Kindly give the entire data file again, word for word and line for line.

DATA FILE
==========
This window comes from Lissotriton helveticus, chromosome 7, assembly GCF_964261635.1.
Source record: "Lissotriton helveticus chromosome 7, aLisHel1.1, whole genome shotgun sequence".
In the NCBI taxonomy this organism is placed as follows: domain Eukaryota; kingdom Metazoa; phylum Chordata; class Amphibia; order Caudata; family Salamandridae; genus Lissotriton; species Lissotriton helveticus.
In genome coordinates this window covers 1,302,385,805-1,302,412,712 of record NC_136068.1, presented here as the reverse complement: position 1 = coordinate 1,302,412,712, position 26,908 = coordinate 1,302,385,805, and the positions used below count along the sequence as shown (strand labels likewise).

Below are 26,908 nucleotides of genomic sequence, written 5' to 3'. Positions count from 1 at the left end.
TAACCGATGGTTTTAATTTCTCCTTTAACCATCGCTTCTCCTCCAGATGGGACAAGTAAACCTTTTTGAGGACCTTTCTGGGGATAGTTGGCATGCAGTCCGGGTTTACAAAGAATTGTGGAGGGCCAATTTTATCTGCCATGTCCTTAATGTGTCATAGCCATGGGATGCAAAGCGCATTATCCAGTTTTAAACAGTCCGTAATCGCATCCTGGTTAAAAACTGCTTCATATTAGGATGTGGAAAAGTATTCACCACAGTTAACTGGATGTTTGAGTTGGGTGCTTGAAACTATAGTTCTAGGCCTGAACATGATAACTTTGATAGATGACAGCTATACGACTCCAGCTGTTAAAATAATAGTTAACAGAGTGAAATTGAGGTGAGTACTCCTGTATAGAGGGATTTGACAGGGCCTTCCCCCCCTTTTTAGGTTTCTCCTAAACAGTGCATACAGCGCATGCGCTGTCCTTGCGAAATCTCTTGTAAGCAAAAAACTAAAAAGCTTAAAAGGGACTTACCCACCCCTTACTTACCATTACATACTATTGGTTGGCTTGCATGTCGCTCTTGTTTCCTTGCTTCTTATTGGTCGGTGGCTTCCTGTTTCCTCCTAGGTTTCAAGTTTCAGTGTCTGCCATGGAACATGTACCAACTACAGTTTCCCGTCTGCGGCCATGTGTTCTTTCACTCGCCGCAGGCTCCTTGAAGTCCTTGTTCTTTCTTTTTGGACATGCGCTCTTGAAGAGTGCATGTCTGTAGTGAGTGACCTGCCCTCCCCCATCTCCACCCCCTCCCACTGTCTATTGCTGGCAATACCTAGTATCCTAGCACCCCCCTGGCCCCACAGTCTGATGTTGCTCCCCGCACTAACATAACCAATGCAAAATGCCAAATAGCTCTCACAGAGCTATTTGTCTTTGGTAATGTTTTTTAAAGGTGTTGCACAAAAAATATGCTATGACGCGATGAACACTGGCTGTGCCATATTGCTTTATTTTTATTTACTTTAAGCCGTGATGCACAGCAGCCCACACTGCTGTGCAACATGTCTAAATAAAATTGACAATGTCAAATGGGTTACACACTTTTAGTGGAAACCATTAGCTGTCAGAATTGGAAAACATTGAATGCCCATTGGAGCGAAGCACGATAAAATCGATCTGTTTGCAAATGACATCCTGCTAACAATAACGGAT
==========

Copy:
This window comes from Lissotriton helveticus, chromosome 7, assembly GCF_964261635.1.
Source record: "Lissotriton helveticus chromosome 7, aLisHel1.1, whole genome shotgun sequence".
In the NCBI taxonomy this organism is placed as follows: domain Eukaryota; kingdom Metazoa; phylum Chordata; class Amphibia; order Caudata; family Salamandridae; genus Lissotriton; species Lissotriton helveticus.
In genome coordinates this window covers 1,302,385,805-1,302,412,712 of record NC_136068.1, presented here as the reverse complement: position 1 = coordinate 1,302,412,712, position 26,908 = coordinate 1,302,385,805, and the positions used below count along the sequence as shown (strand labels likewise).

Below are 26,908 nucleotides of genomic sequence, written 5' to 3'. Positions count from 1 at the left end.
TAACCGATGGTTTTAATTTCTCCTTTAACCATCGCTTCTCCTCCAGATGGGACAAGTAAACCTTTTTGAGGACCTTTCTGGGGATAGTTGGCATGCAGTCCGGGTTTACAAAGAATTGTGGAGGGCCAATTTTATCTGCCATGTCCTTAATGTGTCATAGCCATGGGATGCAAAGCGCATTATCCAGTTTTAAACAGTCCGTAATCGCATCCTGGTTAAAAACTGCTTCATATTAGGATGTGGAAAAGTATTCACCACAGTTAACTGGATGTTTGAGTTGGGTGCTTGAAACTATAGTTCTAGGCCTGAACATGATAACTTTGATAGATGACAGCTATACGACTCCAGCTGTTAAAATAATAGTTAACAGAGTGAAATTGAGGTGAGTACTCCTGTATAGAGGGATTTGACAGGGCCTTCCCCCCCTTTTTAGGTTTCTCCTAAACAGTGCATACAGCGCATGCGCTGTCCTTGCGAAATCTCTTGTAAGCAAAAAACTAAAAAGCTTAAAAGGGACTTACCCACCCCTTACTTACCATTACATACTATTGGTTGGCTTGCATGTCGCTCTTGTTTCCTTGCTTCTTATTGGTCGGTGGCTTCCTGTTTCCTCCTAGGTTTCAAGTTTCAGTGTCTGCCATGGAACATGTACCAACTACAGTTTCCCGTCTGCGGCCATGTGTTCTTTCACTCGCCGCAGGCTCCTTGAAGTCCTTGTTCTTTCTTTTTGGACATGCGCTCTTGAAGAGTGCATGTCTGTAGTGAGTGACCTGCCCTCCCCCATCTCCACCCCCTCCCACTGTCTATTGCTGGCAATACCTAGTATCCTAGCACCCCCCTGGCCCCACAGTCTGATGTTGCTCCCCGCACTAACATAACCAATGCAAAATGCCAAATAGCTCTCACAGAGCTATTTGTCTTTGGTAATGTTTTTTAAAGGTGTTGCACAAAAAATATGCTATGACGCGATGAACACTGGCTGTGCCATATTGCTTTATTTTTATTTACTTTAAGCCGTGATGCACAGCAGCCCACACTGCTGTGCAACATGTCTAAATAAAATTGACAATGTCAAATGGGTTACACACTTTTAGTGGAAACCATTAGCTGTCAGAATTGGAAAACATTGAATGCCCATTGGAGCGAAGCACGATAAAATCGATCTGTTTGCAAATGACATCCTGCTAACAATAACGGAT